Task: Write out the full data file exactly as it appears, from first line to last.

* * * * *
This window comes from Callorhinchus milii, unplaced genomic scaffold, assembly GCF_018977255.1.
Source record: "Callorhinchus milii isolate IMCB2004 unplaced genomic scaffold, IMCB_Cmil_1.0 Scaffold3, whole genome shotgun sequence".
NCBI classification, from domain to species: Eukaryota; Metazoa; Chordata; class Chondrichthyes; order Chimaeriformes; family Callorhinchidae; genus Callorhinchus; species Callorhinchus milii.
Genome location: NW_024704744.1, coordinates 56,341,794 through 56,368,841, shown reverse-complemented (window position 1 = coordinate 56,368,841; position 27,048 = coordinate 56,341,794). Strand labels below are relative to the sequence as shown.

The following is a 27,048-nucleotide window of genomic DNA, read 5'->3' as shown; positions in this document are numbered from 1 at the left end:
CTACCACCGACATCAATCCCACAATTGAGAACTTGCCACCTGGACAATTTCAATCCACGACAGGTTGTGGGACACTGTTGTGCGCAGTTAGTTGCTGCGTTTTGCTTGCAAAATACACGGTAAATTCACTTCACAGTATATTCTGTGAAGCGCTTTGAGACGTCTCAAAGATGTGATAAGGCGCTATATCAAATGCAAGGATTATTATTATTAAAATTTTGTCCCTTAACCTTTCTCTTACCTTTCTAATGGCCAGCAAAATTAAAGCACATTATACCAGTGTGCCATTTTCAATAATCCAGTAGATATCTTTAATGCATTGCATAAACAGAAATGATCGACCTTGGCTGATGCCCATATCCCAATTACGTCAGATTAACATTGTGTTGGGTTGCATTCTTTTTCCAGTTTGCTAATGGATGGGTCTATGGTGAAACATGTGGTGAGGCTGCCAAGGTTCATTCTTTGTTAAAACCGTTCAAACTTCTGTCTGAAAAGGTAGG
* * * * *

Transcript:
This window comes from Callorhinchus milii, unplaced genomic scaffold, assembly GCF_018977255.1.
Source record: "Callorhinchus milii isolate IMCB2004 unplaced genomic scaffold, IMCB_Cmil_1.0 Scaffold3, whole genome shotgun sequence".
NCBI classification, from domain to species: Eukaryota; Metazoa; Chordata; class Chondrichthyes; order Chimaeriformes; family Callorhinchidae; genus Callorhinchus; species Callorhinchus milii.
Genome location: NW_024704744.1, coordinates 56,341,794 through 56,368,841, shown reverse-complemented (window position 1 = coordinate 56,368,841; position 27,048 = coordinate 56,341,794). Strand labels below are relative to the sequence as shown.

The following is a 27,048-nucleotide window of genomic DNA, read 5'->3' as shown; positions in this document are numbered from 1 at the left end:
CTACCACCGACATCAATCCCACAATTGAGAACTTGCCACCTGGACAATTTCAATCCACGACAGGTTGTGGGACACTGTTGTGCGCAGTTAGTTGCTGCGTTTTGCTTGCAAAATACACGGTAAATTCACTTCACAGTATATTCTGTGAAGCGCTTTGAGACGTCTCAAAGATGTGATAAGGCGCTATATCAAATGCAAGGATTATTATTATTAAAATTTTGTCCCTTAACCTTTCTCTTACCTTTCTAATGGCCAGCAAAATTAAAGCACATTATACCAGTGTGCCATTTTCAATAATCCAGTAGATATCTTTAATGCATTGCATAAACAGAAATGATCGACCTTGGCTGATGCCCATATCCCAATTACGTCAGATTAACATTGTGTTGGGTTGCATTCTTTTTCCAGTTTGCTAATGGATGGGTCTATGGTGAAACATGTGGTGAGGCTGCCAAGGTTCATTCTTTGTTAAAACCGTTCAAACTTCTGTCTGAAAAGGTAGG